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BY TEQUILA MINSKY
More than a hundred high school students from across the city met in The Battery last week during their spring vacation to kick off this year’s youth community gardening program for high school and college students.
The GreenThumb Youth Leadership Council — a project of the Parks Department in partnership with the city’s volunteer program NYC Service — gives high school and college students the chance to volunteer at least twice a month from May through July at local community gardens that grow vegetables or flowers.
At the kick-off event, students learned which of the garden sites they would be working in, and met their host gardeners and their college-age mentors, learned about the history of their particular gardens and brainstormed about possible gardening projects. Fifteen community gardens throughout the five boroughs will be hosting the YLC volunteers over the summer.
Broken into groups according the gardens they would be working with the budding gardeners broke the ice with their mentors and hosts by telling each other what they imagined their “spirit vegetable” to be—though most opted for a “spirit fruit,” such as mango, grapes, and dragon fruit.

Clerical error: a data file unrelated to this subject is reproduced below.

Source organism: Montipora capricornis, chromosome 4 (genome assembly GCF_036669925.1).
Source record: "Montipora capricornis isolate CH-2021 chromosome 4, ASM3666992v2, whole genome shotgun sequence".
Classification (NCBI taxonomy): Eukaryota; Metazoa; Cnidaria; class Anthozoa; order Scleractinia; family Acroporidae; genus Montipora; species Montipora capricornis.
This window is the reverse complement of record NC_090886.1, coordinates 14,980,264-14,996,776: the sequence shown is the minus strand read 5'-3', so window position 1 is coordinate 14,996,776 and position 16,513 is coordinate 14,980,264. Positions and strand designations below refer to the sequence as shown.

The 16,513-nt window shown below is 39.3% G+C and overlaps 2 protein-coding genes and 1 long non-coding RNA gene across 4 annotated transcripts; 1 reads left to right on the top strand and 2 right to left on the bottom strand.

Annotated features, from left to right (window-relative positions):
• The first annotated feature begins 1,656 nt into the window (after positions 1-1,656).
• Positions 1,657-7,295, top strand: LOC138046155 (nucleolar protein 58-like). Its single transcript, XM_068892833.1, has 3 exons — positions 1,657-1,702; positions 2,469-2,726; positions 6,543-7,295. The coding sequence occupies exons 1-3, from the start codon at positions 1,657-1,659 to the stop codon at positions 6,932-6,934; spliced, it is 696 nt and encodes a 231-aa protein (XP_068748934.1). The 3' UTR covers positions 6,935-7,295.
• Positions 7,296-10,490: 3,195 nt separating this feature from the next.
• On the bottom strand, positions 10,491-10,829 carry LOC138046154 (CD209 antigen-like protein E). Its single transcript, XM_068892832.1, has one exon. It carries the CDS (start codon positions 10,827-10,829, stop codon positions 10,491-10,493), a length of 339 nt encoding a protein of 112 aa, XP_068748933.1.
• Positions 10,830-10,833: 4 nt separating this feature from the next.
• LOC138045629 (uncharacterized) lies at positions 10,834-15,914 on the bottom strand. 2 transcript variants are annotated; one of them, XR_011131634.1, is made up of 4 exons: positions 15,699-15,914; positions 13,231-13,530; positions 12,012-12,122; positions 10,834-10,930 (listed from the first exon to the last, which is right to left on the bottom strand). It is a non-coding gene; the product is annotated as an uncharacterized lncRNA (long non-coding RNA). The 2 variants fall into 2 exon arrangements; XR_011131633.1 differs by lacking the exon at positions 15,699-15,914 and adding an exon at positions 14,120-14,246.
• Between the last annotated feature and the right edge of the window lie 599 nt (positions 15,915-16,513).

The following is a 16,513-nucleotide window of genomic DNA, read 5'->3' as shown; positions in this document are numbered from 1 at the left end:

Afterwards, they toured the Battery Urban Farm.
The volunteers will be expected to put in at least 20 hours of community service over the summer, though many students work even more hours. Some city high schools have community-service graduation requirements, and this summer program counts toward that.
For Jessica Irimescu, an 11th-grader at Bard High School Early College, this won’t be her first time getting her hands dirty, having participated in gardening projects in her Ridgewood, Queens elementary school.
“I love nature and learning to grow things,” she said.
Farzana Ahmed, a student at The Young Women’s Leadership School of Astoria signed up out of a sense of civic spirit.
“I love helping out in the community,” she said.
The program allows students to learn from community gardeners and college mentors about topics such as botany, agriculture, horticulture and community development, picking up skills including composting and working with raised garden beds, as well as sustainable-aggriculture techniques such as drip irrigation.
Added perks include learning about the neighborhoods where the gardens are located and, most importantly, making a lot of new friends. Many former GreenThumb YLC students are now mentors and stewards of their own community gardens.
“This is a program of intergenerational learning and the passing on of knowledge,” said GreenThumb director Bill LoSasso.